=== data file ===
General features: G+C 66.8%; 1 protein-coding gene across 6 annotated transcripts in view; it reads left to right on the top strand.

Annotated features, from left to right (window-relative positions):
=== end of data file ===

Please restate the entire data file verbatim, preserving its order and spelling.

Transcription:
General features: G+C 66.8%; 1 protein-coding gene across 6 annotated transcripts in view; it reads left to right on the top strand.

Annotated features, from left to right (window-relative positions):